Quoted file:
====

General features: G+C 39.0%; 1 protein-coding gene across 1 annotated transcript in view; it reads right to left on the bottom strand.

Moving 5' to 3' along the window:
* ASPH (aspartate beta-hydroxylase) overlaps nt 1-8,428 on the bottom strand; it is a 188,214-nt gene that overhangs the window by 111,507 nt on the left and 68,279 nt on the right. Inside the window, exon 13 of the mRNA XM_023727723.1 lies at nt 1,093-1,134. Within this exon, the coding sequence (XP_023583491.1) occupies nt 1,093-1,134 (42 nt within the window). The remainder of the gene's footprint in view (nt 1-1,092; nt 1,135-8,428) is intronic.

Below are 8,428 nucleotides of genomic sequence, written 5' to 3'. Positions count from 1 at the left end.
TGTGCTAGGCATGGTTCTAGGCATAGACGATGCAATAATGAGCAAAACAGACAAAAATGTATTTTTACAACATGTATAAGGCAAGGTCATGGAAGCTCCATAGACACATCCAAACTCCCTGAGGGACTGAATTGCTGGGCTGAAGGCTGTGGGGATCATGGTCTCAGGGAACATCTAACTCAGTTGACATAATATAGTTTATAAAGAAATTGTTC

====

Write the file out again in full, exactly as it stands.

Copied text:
General features: G+C 39.0%; 1 protein-coding gene across 1 annotated transcript in view; it reads right to left on the bottom strand.

Moving 5' to 3' along the window:
* ASPH (aspartate beta-hydroxylase) overlaps nt 1-8,428 on the bottom strand; it is a 188,214-nt gene that overhangs the window by 111,507 nt on the left and 68,279 nt on the right. Inside the window, exon 13 of the mRNA XM_023727723.1 lies at nt 1,093-1,134. Within this exon, the coding sequence (XP_023583491.1) occupies nt 1,093-1,134 (42 nt within the window). The remainder of the gene's footprint in view (nt 1-1,092; nt 1,135-8,428) is intronic.

Below are 8,428 nucleotides of genomic sequence, written 5' to 3'. Positions count from 1 at the left end.
TGTGCTAGGCATGGTTCTAGGCATAGACGATGCAATAATGAGCAAAACAGACAAAAATGTATTTTTACAACATGTATAAGGCAAGGTCATGGAAGCTCCATAGACACATCCAAACTCCCTGAGGGACTGAATTGCTGGGCTGAAGGCTGTGGGGATCATGGTCTCAGGGAACATCTAACTCAGTTGACATAATATAGTTTATAAAGAAATTGTTC